A Written Submission to the 41st Regular Session of the United Nations Human Rights Council by the Asian Legal Resource Centre.
Under the Indonesian Constitution (UUD) of 1945, the right to peaceful assembly and association is fully protected and guaranteed without any distinction. Moreover, Indonesia also has national laws that govern and ensure protection of peaceful assembly and association such as Law No. 39 of 1999 on Human Rights, and Law No. 9 of 1998 on Freedom of Speech in Public. Further, the police also have an internal police regulation in favour of human rights such as the National Chief Police Regulation No. 8 of 2009 on the implementation of human rights principles for the Police.
Despite all this protection on paper, Indonesia sees many cases of violations of the rights to assembly and association. Furthermore, since the government's ratification of the International Covenant on Civil and Political Rights in 2005, no effective mechanism to examine serious violations against peaceful assembly and association has been put in place.
In the past year, the Indonesian police remain the most frequent actors violating the right to peaceful assembly and association. In particular, the police are prone to forcibly dissolve peaceful public protests. Several such incidents occurred against indigenous students who organized peaceful public protests to advocate and promote human rights in Papua and West Papua province. The latest case occurred on April 15, 2019 in Bali, where the Papuan Students Alliance (AMP) called for the public to abstain from voting in the presidential and legislative elections on April 17. This protest was part of a reflection of the human rights situation in Papua and West Papua, with students concerned about impunity and rampant human rights violations committed by the Indonesian police and armed forces.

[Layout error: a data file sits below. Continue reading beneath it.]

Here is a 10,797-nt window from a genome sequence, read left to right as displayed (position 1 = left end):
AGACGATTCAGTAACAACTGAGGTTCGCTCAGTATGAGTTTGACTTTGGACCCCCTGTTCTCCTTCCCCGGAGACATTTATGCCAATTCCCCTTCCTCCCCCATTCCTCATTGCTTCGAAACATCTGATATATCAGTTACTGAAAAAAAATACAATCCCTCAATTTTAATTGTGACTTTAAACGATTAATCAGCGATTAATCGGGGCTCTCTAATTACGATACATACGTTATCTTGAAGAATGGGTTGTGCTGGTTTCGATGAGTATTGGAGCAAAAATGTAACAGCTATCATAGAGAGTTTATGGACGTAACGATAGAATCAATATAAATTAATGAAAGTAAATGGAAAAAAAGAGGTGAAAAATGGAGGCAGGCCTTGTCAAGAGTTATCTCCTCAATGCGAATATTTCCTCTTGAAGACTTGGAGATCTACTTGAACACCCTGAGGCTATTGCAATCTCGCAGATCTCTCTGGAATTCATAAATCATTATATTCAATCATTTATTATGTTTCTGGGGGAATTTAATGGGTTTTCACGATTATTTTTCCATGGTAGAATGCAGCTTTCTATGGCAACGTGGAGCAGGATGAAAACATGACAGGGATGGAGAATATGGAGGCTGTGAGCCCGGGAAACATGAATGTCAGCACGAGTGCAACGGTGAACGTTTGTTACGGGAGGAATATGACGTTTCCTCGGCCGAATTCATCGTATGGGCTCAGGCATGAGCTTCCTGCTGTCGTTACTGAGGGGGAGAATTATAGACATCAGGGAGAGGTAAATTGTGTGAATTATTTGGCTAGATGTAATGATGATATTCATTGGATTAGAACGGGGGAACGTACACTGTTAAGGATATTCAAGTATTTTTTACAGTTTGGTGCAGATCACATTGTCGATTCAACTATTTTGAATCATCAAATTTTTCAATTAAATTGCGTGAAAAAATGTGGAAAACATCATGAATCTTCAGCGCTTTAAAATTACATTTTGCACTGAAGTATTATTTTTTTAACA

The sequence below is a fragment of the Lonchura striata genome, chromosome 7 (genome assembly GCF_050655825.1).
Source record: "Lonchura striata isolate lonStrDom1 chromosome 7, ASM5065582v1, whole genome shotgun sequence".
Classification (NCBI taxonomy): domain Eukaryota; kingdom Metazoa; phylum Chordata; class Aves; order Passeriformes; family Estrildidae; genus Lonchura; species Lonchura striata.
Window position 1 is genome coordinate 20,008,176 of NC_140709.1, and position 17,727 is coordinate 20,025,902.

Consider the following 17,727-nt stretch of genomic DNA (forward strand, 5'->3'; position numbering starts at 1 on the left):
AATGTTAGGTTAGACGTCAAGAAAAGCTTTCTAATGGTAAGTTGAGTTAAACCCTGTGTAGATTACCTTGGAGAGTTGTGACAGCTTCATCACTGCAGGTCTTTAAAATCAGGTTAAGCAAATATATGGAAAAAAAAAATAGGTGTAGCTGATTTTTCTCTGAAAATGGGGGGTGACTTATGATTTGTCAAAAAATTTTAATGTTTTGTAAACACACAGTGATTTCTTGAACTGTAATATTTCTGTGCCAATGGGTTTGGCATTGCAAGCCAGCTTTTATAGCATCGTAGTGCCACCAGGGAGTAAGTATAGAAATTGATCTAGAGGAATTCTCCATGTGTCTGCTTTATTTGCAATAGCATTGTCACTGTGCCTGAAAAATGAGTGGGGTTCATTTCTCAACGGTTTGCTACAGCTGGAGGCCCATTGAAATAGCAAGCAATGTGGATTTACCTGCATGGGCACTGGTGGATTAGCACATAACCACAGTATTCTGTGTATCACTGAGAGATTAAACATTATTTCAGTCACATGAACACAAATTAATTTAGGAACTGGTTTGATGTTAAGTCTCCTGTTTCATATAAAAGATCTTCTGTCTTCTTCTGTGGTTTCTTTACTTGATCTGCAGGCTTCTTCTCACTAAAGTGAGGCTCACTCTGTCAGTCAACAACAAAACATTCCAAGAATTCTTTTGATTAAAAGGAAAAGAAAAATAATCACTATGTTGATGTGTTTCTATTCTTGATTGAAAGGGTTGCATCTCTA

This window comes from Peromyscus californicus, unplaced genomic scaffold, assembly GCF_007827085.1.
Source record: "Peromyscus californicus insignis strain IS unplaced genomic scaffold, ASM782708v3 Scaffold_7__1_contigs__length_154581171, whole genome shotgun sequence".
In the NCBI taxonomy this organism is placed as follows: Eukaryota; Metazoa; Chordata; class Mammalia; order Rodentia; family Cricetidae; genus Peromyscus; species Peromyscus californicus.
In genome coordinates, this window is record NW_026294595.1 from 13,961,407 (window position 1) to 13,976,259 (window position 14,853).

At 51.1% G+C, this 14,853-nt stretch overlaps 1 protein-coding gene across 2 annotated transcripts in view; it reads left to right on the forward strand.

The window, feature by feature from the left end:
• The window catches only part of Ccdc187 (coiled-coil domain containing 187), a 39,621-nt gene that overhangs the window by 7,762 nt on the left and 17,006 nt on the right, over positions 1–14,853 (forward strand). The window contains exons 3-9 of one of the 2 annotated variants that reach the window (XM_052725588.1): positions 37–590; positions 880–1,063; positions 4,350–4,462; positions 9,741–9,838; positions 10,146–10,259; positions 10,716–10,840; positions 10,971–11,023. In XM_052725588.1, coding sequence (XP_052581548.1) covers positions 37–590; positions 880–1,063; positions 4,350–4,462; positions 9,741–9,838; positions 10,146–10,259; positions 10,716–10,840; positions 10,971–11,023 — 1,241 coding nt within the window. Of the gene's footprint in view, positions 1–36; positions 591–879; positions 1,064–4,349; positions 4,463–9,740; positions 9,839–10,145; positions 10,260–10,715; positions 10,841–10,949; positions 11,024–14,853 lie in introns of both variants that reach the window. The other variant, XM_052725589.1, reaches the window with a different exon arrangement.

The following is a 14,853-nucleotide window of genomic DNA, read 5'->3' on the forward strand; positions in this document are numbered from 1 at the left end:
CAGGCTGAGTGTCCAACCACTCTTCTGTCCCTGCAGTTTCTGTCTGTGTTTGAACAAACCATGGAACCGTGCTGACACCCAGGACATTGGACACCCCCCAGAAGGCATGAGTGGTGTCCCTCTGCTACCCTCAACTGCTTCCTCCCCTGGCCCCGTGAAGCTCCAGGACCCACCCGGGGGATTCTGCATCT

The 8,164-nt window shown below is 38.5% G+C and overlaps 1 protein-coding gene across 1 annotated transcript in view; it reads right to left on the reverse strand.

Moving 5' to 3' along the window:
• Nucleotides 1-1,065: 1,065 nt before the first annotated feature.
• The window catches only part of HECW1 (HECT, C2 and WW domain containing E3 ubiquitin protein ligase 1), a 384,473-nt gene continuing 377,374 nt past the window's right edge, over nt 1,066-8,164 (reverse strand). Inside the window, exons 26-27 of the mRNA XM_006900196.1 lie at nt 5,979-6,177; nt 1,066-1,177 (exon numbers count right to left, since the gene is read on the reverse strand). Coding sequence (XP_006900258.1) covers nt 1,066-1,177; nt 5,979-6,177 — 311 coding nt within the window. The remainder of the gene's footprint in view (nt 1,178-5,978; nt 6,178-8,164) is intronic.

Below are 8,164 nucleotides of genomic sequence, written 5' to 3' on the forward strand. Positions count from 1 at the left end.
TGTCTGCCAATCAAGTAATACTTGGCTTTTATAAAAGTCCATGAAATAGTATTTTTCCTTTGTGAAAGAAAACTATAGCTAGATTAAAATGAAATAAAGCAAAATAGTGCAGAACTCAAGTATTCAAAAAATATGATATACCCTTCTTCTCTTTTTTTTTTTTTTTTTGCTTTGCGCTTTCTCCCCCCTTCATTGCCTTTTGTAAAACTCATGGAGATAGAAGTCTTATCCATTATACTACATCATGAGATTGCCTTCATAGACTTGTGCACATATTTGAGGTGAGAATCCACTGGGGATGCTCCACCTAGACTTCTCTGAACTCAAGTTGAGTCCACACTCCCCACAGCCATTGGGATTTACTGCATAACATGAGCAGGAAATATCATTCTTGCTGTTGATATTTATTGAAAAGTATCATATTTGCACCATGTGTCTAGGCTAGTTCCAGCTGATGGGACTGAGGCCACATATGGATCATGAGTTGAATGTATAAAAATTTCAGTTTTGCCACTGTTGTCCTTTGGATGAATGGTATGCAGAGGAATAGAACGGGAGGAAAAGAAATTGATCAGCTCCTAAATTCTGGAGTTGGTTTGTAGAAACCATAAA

Previously, on April 7, indigenous students associated with the Indonesian Peoples Front for West Papua (FRI WP) also organized a peaceful public protest in Malang regency, East Java province. The students called for self-determination and to stop the Freeport mining company in Papua and West Papua Province. Suddenly police officers from the Malang Police Office (Polres Malang) and some people wearing civilian clothes (some also wearing masks) attacked, beat, kicked, pushed and threw stones at the protesters. They also threw coffee mixed with chili at the students. Then, the police forced the protesters to board police vehicles and brought them to the bus terminal at Landungsari.
A similar case also occurred on Friday, 6 July 2018. At 6 p.m., students of Papua and West Papua Province living in the student dormitory in Jalan Kalasan, Surabaya, East Java province organized a movie screening on the bloody tragedy in Biak Papua 1998 (Tragedi Biak Berdarah). While the discussion regarding the movie was ongoing, police intelligence officers came to the dormitory, immediately followed by other police officers and personnel of the Civil Service Police Unit (Satpol PP). The police officers and Satpol PP suddenly stood in front of the dormitory's door and told the students that they will break the door. Two Papuan students standing near the door tried to speak with the police and inform them about the discussion, but a student named Hendri was dragged out and intimidated by the police. Hendri was even asked by one of the police to fight, but Hendri did not respond.
The above-mentioned cases are merely a small sample of violations against the right to peaceful assembly and association. In the last one year, according to the Commission for the Disappearances and Victims of Violence (KontraS), a prominent national human rights organization, there have been 22 cases of force dissolution, violence and discrimination against peaceful public protest organized by Papuan students across the island of Indonesia.
In order to ensure that violations against peaceful assembly and association are seriously addressed, the Council must urge the Government to:
1. Ensure protection and guarantee to all people to exercise the right to peaceful assembly and association without any discrimination.
2. Stop dissolution and various patterns of human rights violations against the right to peaceful assembly and association.
3. Ensure that any pattern and form of human rights violation against the right to peaceful assembly and association must be investigated and prosecuted before the criminal court.
4. Invite and cooperate with the UN Special Rapporteur on the rights to freedom of peaceful assembly and of association.